I went in to see him. In every window – potted plants and flowers. Everywhere there was a place to set them – potted plants and flowers. Even in that thing that swings out over your bed they put food on, there was a big flower. There was by his bed a stack of cards 10 or 15 inches deep. I looked at the cards sprinkled in the flowers. I read the cards beside his bed. And I want to tell you, every card, every blossom, every potted plant from groups, Sunday School classes, women’s groups, youth groups, men’s bible class, of my mother’s church-every one of them. My father saw me reading them. He could not speak, but he took a Kleenex box and wrote something on the side from Shakespeare’s Hamlet . . .. He wrote on the side, ‘In this harsh world, draw your breath in pain to tell my story.’ I said, ‘What is your story, Daddy?’ And he wrote, ‘I was wrong.'”
It is not until you know God is seeking you in love, not in condemnation; it is not until that moment that the gospel becomes Good News for you. (1)
Right or wrong, fair or unfair, what God does for us in the death and resurrection of Jesus, what God gives us as a result – is free. Thanks goodness that God’s ways are different from human ways. God bails us out because God loves us, that’s the whole story, pure and simple. We haven’t earned it and we can’t. We don’t deserve it and we never will. It is gift. The greatest gift ever given.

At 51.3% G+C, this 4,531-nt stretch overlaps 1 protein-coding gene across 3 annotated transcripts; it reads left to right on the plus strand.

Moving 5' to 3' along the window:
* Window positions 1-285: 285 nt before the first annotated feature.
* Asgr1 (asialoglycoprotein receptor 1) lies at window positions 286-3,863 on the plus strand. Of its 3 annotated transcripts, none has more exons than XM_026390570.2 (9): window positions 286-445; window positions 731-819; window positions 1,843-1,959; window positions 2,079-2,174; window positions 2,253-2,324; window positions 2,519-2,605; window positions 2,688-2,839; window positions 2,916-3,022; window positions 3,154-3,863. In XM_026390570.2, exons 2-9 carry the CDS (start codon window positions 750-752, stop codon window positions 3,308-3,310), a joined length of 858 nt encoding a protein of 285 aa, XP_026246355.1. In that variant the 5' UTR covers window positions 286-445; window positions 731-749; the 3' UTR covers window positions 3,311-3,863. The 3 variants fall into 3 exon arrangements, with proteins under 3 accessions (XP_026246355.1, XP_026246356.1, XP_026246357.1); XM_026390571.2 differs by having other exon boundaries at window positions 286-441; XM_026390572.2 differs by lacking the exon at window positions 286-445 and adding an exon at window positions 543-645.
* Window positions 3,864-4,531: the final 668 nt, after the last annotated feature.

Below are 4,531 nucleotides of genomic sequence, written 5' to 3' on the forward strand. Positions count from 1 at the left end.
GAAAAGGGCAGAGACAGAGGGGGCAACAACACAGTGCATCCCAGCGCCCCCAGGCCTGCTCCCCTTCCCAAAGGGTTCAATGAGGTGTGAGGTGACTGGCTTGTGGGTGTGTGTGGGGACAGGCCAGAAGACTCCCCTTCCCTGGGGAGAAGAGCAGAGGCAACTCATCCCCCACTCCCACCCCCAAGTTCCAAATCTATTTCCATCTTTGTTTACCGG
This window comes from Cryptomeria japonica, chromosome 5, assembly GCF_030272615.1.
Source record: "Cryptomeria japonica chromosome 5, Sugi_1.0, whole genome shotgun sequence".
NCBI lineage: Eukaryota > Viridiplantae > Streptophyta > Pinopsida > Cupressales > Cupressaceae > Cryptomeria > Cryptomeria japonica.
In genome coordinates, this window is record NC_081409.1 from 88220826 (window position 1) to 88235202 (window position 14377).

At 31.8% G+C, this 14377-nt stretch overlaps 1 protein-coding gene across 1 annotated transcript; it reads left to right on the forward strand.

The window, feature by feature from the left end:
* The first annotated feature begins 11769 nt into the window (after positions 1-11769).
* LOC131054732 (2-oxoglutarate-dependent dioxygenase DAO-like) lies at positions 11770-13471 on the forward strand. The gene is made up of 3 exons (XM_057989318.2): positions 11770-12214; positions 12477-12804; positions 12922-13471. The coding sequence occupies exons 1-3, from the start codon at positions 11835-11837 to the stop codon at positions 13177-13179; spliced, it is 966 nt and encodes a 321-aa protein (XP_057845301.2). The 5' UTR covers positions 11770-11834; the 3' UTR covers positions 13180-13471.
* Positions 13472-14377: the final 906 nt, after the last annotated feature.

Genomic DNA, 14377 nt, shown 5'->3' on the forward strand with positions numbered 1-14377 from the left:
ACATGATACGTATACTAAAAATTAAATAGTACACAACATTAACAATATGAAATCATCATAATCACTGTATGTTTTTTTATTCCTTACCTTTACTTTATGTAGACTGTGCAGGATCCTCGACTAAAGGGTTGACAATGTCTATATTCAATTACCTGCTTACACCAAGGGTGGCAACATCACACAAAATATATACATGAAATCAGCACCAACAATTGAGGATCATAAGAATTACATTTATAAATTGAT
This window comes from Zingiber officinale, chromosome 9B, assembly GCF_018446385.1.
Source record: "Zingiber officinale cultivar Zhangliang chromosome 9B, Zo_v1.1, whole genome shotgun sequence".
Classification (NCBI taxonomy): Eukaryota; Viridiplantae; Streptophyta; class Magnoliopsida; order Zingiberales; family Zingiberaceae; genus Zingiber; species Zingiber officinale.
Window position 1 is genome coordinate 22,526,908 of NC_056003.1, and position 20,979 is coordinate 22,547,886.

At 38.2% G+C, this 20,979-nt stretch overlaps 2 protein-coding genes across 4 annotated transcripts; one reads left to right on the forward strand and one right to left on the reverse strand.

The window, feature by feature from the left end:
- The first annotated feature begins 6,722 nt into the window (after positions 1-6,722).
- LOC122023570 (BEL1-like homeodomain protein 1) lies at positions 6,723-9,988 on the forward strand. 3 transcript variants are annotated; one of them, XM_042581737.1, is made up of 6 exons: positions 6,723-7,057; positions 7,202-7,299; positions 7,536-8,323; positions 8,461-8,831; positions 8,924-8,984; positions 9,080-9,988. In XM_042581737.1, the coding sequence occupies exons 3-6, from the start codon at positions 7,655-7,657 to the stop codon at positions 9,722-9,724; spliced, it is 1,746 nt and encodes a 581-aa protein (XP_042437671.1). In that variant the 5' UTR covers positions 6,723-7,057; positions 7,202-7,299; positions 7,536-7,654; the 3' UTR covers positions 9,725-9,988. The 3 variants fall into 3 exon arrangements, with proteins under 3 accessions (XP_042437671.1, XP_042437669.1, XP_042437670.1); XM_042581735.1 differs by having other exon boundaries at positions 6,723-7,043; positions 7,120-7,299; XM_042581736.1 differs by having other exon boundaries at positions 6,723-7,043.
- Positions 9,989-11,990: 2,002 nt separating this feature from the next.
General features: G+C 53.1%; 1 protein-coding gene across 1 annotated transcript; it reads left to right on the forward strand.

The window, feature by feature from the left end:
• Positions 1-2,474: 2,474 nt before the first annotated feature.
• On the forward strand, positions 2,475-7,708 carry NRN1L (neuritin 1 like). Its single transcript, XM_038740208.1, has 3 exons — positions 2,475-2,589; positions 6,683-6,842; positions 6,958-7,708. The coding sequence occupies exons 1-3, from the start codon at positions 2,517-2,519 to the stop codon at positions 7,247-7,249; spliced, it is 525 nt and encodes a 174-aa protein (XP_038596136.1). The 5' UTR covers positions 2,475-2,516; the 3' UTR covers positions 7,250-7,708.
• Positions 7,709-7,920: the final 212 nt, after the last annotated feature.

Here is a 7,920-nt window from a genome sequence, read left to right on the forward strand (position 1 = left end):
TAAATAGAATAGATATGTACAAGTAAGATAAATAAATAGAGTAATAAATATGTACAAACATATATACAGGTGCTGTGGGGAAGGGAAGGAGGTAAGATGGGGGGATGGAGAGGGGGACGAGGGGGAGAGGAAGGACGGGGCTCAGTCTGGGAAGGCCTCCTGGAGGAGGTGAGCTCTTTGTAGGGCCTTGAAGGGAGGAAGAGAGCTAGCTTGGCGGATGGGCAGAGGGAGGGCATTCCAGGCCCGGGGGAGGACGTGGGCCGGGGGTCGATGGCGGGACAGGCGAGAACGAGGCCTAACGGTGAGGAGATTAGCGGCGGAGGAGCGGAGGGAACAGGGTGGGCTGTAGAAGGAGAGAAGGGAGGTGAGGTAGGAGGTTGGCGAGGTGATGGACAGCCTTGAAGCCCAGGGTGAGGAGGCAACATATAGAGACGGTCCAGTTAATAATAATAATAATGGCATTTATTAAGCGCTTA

One of may favorite preachers puts it this way, “We are all needy, twisted, and ungodly. Therefore no one has any special claim on God. Grace comes, then, as God’s great ‘Nevertheless.’ God in Christ sees us as we are, not as we ought to be; and in this crystal-clear seeing we are loved in spite of. . .. The gift of faith is being able to accept this love of God without qualification. It is the capacity to apprehend God’s love of you – not your righteousness, your humility, your orthodox faith, your degrees . . . or your professional status . . ..
God’s love is shown to us while we are still sinners, in that Christ died for us. To enter into this truth is to feel the fresh air of release. Through faith, the question of salvation is put behind the believer. All . . . preoccupation with others about who is saved or unsaved is settled. The answer to our universal need for acceptance, recognition, and respect has been given – and faith is the life we live through saying, ‘Yes!’ to this reality.” (2)
As radical as it might sound, we have all been bailed out. God does this purely for the sake of love. All you need to know is that you are accepted. Can you hear me, really hear me? You are accepted. At this midpoint in Lent, we can take a deep breath of grace, stop for a few minutes and let this truth in. You are accepted, your are loved, you are saved – that’s the good news. Amen.
1. Fred Craddock, adapted by James Fitzgerald, Serpents, Penguins, and Crosses
2. H. King Oehmig, Editor and Chief, Synthesis.